General resource site for the family name "O'Donnell". Features all relevant information such as news, details of up-coming events, etc. pertaining to the O'Donnell Clan Association along with bits of history, songs, and poems relating to the O'Donnell Clan.
The Cassidy Clan is a perpetual hereditary association comprised of persons that bear the Cassidy surname or are descended from an ancestor with the Cassidy surname or any of the variant spellings of Cassidy. In the United States, many Cassidy variations exist, including Cassity, Cassaday and Casada. We are a nonprofit organization founded and based in Ireland, and run entirely by volunteers from around the world.
William Kelly (1787-1857) and Mary (Bryans) Kelly (1789-1849) so far are our founding family, with nine children - 6 boys and 3 girls. most of the children emigrated to the USA mainly Johnson County, Kansas and Merrickville area of Ontario, Canada.
The official home page of the world wide Boylan clan. If your name is (or used to be) O'BaoigheallÃ¡in, O'Baoilean, O'Beollain, O'Boleyn, Boleyn, Boylen, Boyland, Boland, Baylon or Boylan or if you simply had a Boylan ancestor, you are in some way, a member of the clan.
While the Huguenots were not great in number, they were very important in the history of Ireland, and in particular in the development of the textile industry here. It was they who brought knowledge of linen manufacture and established the production of linen, silk and poplin here for the first time. The world renowned Irish Linen owes its existance to these long ago immigrants from France.
Here you can learn about the history of the MacAuliffes - their lands and castles, the battles they fought - and read their ancient legends. You can also read about MacAuliffes who have achieved fame and distinction, or find out what is happening with the clann today, including the Rally that is held where the clann once had its lands (the next rally is in July 2012).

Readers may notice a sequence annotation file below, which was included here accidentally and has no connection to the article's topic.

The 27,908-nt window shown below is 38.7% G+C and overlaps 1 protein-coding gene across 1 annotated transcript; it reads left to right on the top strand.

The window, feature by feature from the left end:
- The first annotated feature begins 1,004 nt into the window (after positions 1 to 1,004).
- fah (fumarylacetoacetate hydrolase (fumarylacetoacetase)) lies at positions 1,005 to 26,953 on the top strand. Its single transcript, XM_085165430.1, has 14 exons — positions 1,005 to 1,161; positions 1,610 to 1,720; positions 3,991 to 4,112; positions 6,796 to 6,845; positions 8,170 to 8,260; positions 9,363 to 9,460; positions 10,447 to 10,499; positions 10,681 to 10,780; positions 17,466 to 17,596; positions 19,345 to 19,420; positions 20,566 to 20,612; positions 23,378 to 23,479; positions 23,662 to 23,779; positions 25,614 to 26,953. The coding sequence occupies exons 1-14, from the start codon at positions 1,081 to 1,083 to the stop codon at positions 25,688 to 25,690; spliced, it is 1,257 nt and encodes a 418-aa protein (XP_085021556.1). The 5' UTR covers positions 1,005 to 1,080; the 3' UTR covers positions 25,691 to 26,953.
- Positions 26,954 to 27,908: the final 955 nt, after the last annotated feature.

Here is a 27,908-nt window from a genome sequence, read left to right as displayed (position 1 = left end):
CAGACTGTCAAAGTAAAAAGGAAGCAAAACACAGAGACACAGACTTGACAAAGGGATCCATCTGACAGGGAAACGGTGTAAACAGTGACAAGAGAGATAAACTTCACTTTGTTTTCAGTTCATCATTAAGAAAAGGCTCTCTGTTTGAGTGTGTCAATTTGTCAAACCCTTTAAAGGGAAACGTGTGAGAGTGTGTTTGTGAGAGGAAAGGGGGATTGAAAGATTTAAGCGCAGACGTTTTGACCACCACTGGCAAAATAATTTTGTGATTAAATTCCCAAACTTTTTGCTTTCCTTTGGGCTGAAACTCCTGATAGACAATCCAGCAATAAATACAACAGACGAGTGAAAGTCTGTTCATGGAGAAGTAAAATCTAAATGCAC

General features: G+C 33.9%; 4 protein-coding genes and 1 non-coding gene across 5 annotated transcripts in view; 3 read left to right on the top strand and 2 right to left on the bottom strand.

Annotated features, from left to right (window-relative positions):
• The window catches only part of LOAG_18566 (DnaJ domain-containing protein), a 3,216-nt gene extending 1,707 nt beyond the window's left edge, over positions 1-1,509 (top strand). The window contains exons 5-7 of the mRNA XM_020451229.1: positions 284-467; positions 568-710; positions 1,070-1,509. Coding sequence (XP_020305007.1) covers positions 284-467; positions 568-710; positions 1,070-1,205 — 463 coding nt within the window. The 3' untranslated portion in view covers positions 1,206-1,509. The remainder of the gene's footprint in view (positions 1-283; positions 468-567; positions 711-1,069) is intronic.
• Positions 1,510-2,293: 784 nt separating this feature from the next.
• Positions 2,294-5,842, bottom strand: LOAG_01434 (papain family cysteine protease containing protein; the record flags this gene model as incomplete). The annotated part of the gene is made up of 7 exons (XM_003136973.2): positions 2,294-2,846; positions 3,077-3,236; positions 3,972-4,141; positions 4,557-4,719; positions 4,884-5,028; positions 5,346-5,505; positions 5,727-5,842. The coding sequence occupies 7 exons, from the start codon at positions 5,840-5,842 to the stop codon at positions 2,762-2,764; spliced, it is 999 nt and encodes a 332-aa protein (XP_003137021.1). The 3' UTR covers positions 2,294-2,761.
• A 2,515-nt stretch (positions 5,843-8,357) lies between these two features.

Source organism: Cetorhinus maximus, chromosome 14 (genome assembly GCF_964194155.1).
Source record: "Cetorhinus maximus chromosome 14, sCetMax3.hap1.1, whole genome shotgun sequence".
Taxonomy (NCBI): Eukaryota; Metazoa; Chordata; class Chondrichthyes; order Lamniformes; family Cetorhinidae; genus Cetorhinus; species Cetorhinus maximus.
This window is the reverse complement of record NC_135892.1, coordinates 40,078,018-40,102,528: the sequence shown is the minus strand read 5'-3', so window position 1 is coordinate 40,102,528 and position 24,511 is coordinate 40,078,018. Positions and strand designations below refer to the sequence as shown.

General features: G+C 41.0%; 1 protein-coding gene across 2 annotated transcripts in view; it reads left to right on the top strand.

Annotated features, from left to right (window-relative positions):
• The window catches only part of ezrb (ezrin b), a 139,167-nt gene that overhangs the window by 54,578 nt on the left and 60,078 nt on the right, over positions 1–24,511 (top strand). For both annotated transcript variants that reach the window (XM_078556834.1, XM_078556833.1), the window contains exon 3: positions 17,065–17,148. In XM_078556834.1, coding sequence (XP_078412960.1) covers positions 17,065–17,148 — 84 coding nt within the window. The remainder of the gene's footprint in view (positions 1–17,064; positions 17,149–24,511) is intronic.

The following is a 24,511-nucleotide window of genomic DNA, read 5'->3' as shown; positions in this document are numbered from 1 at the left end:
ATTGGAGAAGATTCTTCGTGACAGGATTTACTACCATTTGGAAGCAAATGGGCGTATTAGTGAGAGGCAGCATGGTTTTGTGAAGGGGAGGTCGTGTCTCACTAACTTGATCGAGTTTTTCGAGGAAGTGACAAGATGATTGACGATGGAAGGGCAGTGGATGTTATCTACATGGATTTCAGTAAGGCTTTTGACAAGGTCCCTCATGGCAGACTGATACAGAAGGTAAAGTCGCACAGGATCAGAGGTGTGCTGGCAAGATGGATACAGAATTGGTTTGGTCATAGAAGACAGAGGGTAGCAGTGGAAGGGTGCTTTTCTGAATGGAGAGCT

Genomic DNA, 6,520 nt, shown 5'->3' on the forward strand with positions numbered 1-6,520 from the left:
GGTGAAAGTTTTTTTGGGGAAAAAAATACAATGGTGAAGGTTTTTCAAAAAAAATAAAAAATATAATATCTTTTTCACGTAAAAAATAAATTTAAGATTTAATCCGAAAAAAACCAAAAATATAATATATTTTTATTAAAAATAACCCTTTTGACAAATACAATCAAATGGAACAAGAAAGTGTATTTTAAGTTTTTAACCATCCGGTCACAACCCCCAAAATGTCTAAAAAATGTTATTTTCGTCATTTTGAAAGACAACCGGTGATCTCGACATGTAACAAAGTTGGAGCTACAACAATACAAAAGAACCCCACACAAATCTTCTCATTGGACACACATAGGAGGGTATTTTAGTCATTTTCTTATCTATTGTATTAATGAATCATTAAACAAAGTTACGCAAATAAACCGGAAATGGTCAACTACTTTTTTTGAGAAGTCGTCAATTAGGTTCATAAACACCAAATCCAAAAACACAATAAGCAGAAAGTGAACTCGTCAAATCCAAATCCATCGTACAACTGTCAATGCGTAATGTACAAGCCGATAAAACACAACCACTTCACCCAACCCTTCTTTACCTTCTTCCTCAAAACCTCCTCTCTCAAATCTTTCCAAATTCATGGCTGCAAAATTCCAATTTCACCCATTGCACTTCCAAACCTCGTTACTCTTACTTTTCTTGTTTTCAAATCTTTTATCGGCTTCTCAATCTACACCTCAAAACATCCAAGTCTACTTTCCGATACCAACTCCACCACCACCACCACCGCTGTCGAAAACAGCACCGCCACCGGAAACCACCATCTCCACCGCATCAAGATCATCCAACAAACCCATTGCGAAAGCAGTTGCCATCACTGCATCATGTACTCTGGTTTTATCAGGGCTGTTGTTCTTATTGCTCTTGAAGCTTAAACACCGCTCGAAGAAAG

Grant family genealogy from pre-Norman Conquest to the present day. This is the place to come to get information about the Grant family in Southern Ireland. Grants arrived in Kilkenney in 1169 and moved from there outwards.
Storys / Storeys had been in Ireland since 1480, - Co. Westmeath - where a Rev. John V. Story was Rector of Delvin Parish. However from 1650, Storys / Storeys began settling in Ireland as a result of happenings in Cumberland, Westmoreland & Northumberland, where feuding was commonplace among the local families there.
From Australian records (which include surviving copies of letters sent from Ireland) we know that the parents of my Great Great Grandfather, Michael O'Brien (c1833-1925), were Owen and Bridget (nee Finegan). Two of Michael's siblings (Hugh and Mary) remained in Ireland. Church records (and recent contact online with descendants of Mary) has shown that they were known as Breen rather than O'Brien. Michael and his two brothers (Thomas and John Joseph) and one sister (Margaret Bridget) who came to Australia were all known as O'Brien. Letters from Ireland gave the family's address as Drumintee or Dernaroy.
So you think you have Mayo ancestry? Well you're in good company: Mary Robinson, Grace Kelly, Mel Gibson and Mrs Richard Nixon are a few of the many international figures whose ancestors came from this beautiful county.
"We would like this site to be a place that McConvilles in Ireland, Australia, Britain, Canada, the U.S. and anywhere else in the world can use as a resource. We have information on some McConvilles that we plan use on this site, from young Oisin McConville, of the Crossmaglen Rangers Football Club in Co. Armagh to Henry McConville, the South Australian pioneer. We even have had McConvilles chasing after Chief Joseph and the Nez-Pierce Indians in the western U.S."
"The Clann O DubhGhaill / Clan Doyle Exists to promote and strengthen a mutual interest and fellowship throughout the World between all persons bearing the family name of Doyle, Doyel, O'Doyle, or their relatives."
Nicholas Delaney: Irish rebel in 1798, transported convict, Australian roadbuilder, innkeeper, farmer and ancestor. Our descent from Nicholas. By his great-great-great-granddaughter. As a young man living on the borders of Wicklow and Wexford in the east of Ireland, Nicholas Delaney was caught up in the violent events of the Irish Rebellion of 1798. After the rebels were defeated, he was tried and convicted of murder on the word of a notorious informer, Biddy Dolan. Sentenced to death, he was reprieved and sent as a convict to New South Wales.